159. “India’s Macroeconomics:  Real growth has steadily occurred because India has shared the world’s technological progress. But bad fiscal, monetary policies over decades have led to monetary weakness and capital flight” The Statesman Editorial Page Jan 20.

160. “Fiscal Instability: Interest payments quickly suck dry every year’s Budget. And rolling over old public debt means that Government Borrowing in fact much exceeds the Fiscal Deficit”, The Sunday Statesman, Editorial Page, Feb 4.

161. “Our trade and payments Parts 1-2”  (“India in World Trade and Payments”),The Sunday Statesman, Feb 11 2007, The Statesman, Feb 12 2007.

162. “Our Policy Process: Self-Styled “Planners” Have Controlled India’s Paper Money For Decades,” The Statesman, Editorial Page, Feb 20.

163. “Bengal’s Finances”, The Sunday Statesman Editorial Page, Feb 25.

164. “Fallacious Finance: Congress, BJP, CPI-M may be leading India to Hyperinflation” The Statesman Editorial Page Mar 5.

165. “Uttar Pradesh Polity and Finance: A Responsible New Govt May Want To Declare A Financial Emergency” The Statesman Editorial Page, Mar 24

166. “A scam in the making” in The Sunday Statesman Front Page Apr 1 2007, published here in full as “Swindling India”.

167. “Maharashtra’s Money: Those Who Are Part Of The Problem Are Unlikely To Be A Part Of Its Solution”, The Statesman Editorial Page Apr 24.

146a. “Political Economy of Energy Policy” in India and Energy Security edited by Anant Sudarshan and Ligia Noronha, Konrad Adenauer Stiftung, New Delhi 2007.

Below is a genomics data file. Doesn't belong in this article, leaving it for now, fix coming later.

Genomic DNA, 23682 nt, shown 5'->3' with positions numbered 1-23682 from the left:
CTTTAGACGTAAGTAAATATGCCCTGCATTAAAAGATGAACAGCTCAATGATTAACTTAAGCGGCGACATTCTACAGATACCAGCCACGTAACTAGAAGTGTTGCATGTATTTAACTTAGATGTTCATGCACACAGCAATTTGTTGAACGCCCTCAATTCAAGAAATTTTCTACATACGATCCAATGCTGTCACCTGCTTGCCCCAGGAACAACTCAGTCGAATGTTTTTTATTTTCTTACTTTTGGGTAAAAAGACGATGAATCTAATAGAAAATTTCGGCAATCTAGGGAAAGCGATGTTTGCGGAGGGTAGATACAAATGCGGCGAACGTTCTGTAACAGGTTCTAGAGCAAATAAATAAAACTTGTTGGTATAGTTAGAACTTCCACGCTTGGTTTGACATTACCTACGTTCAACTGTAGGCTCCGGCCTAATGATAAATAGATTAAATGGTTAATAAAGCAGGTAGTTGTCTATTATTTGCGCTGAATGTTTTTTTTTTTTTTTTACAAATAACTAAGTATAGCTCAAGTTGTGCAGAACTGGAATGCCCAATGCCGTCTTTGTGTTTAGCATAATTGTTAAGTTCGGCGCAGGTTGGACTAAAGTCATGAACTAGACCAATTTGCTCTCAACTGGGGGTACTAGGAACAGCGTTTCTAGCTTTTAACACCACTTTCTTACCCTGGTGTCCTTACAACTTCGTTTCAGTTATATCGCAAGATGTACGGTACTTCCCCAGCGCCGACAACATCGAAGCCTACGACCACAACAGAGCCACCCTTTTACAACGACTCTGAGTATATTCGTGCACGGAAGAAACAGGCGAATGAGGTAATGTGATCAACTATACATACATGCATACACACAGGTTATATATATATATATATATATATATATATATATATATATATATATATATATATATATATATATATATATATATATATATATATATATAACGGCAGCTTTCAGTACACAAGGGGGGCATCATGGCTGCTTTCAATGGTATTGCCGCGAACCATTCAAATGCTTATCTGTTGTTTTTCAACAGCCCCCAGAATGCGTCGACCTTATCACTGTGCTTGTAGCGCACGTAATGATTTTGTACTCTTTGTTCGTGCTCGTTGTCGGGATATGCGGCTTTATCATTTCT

168.  “Presidential Qualities: Simplicity, Genuine Achievement Are Desirable; Political Ambition Is Not”, The Statesman, Editorial Page, May 8.

169. “We & Our Neighbours: Pakistanis And Bangladeshis Would Do Well To Learn From Sheikh Abdullah”, The Statesman, Editorial Page May 15.

170. “On Indian Nationhood: From Tamils To Kashmiris And Assamese And Mizos To Sikhs And Goans”, The Statesman, Editorial Page, May 25.

171. A Current Example of the Working of the Unconscious Mind, May 26.

172. Where I would have gone if I was Osama Bin Laden, May 31.

173. “US election ’08:America’s Presidential Campaign Seems Destined To Be Focussed On Iraq”,  The Statesman, Editorial Page, June 1.

174. “Home Team Advantage: On US-Iran talks and Sunni-Shia subtleties: Tehran must transcend its revolution and endorse the principle that the House of Islam has many mansions”,  The Sunday Statesman Editorial Page, June 3

175. “Unhealthy Delhi: When will normal political philosophy replace personality cults?”,  The Statesman, Editorial Page, June 11.

176. “American Turmoil: A Vice-Presidential Coup – And Now a Grassroots Counterrevolution?”,  The Statesman, Editorial Page, June 18

177.  “Political Paralysis: India has yet to develop normal conservative, liberal and socialist parties. The Nice-Housing-Effect and a little game-theory may explain the current stagnation”,  The Sunday Statesman, Editorial Page, June 24.

177. “Has America Lost? War Doctrines Of Kutusov vs Clausewitz May Help Explain Iraq War”,  The Statesman, Editorial Page, July 3.

178. “Lal Masjid ≠ Golden Temple: Wide differences are revealed between contemporary Pakistan and India by these two superficially similar military assaults on armed religious civilians”, The Sunday Statesman, Editorial Page July 15

179 “Political Stonewalling: Only Transparency Can Improve Institutions”, The Statesman, Editorial Page July 20.

180. “Gold standard etc: Fixed versus flexible exchange rates”, July 21.

181. “US Pakistan-India Policy: Delhi & Islamabad Still Look West In Defining Their Relationship”, The Statesman, Editorial Page, July 27.

182. “Works of DH Lawrence” July 30